Crop receipts are expected to decrease by $12.9 billion from 2014, led by a projected $7.1 billion decline in corn receipts and a $3.4 billion decline in soybean receipts. Livestock receipts are also expected to decline, with the largest decreases expected for hog and dairy receipts. Total production expenses are forecast to fall by $1.5 billion in 2015, the first decline since 2009.
Government payments are projected to rise 16 percent ($1.6 billion) to $11.4 billion in 2015.
Despite the decline, Vilsack described the forecast as "heartening for all Americans.
"The past several years have seen unprecedented highs in farm income, and despite the fact that farm income is forecast to be down from record levels, (the income projections) provide a snapshot of a rural America that continues to remain stable and resilient in the face of the worst animal disease outbreak in our nation’s history and while the western United States remains gripped by drought.
"Thanks to its ability to be competitive through thick and thin, American agriculture remains fundamentally sound, supporting and creating good-paying American jobs for millions."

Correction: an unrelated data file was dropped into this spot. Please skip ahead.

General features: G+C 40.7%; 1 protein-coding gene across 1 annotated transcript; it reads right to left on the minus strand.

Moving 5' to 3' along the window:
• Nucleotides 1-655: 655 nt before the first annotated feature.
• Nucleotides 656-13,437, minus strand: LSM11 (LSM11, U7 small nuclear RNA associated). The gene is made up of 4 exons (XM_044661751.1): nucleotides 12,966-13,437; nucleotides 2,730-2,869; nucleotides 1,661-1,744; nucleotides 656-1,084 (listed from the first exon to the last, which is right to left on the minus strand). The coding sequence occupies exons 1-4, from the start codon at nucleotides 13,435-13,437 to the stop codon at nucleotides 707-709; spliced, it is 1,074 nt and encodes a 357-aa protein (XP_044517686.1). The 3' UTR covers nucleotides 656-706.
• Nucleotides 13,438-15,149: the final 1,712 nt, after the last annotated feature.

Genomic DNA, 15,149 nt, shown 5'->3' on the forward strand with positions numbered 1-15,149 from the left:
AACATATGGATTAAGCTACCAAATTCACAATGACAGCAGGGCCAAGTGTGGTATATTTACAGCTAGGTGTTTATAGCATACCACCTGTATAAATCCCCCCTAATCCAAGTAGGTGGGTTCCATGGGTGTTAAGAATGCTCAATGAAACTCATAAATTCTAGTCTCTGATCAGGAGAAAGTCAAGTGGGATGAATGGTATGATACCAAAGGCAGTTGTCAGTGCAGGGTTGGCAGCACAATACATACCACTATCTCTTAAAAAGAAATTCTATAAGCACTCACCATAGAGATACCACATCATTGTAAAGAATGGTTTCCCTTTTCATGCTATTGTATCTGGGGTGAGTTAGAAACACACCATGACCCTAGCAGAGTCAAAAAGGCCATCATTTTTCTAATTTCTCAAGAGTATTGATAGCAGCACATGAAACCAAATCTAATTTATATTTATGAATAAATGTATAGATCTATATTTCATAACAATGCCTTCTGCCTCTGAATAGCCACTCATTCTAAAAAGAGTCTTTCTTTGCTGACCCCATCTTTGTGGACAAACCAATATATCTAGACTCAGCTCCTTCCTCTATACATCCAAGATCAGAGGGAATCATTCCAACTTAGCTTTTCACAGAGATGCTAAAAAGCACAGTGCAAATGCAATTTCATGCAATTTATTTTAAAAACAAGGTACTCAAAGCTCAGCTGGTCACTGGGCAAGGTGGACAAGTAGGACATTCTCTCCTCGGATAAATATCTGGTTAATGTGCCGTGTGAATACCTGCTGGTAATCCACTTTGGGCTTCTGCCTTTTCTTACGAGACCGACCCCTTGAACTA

Poultry consumption rising in Middle East, North Africa
Meat consumption is correlated with income around the world, and the Middle East and North Africa region is no exception.
While income levels vary widely across the region, income growth continues to outpace the world average with implications for MENA’s future meat demand, particularly poultry. Per capita meat consumption has more than doubled from around 12 kilograms in the 1990s to about 24 kg in 2010, and USDA’s Baseline Projections suggest this growth will continue well into the future.
As with other commodities, the growth of poultry consumption has exceeded gains in domestic production and leading to rising imports. MENA is now the largest regional importer of poultry products in the world.
Domestic meat production is also growing rapidly; regional poultry production grew by nearly 5 percent annually from 2000 to 2011, leading to growth in demand for animal feeds, primarily corn and soybean meal.
Dairy product prices are declining
U.S. domestic wholesale prices of nonfat dry milk have declined from a record high of $2.090 per pound in March 2014 to $0.837 per pound in July 2015, the lowest price since May 2009.
International export prices for skim milk powder are also declining, reaching $0.792 per pound in July for Oceania and $0.851 per pound for Western Europe. Since the U.S. market for nonfat dry milk is highly dependent upon exports (52 percent of production was exported in 2014), domestic prices track closely with international prices.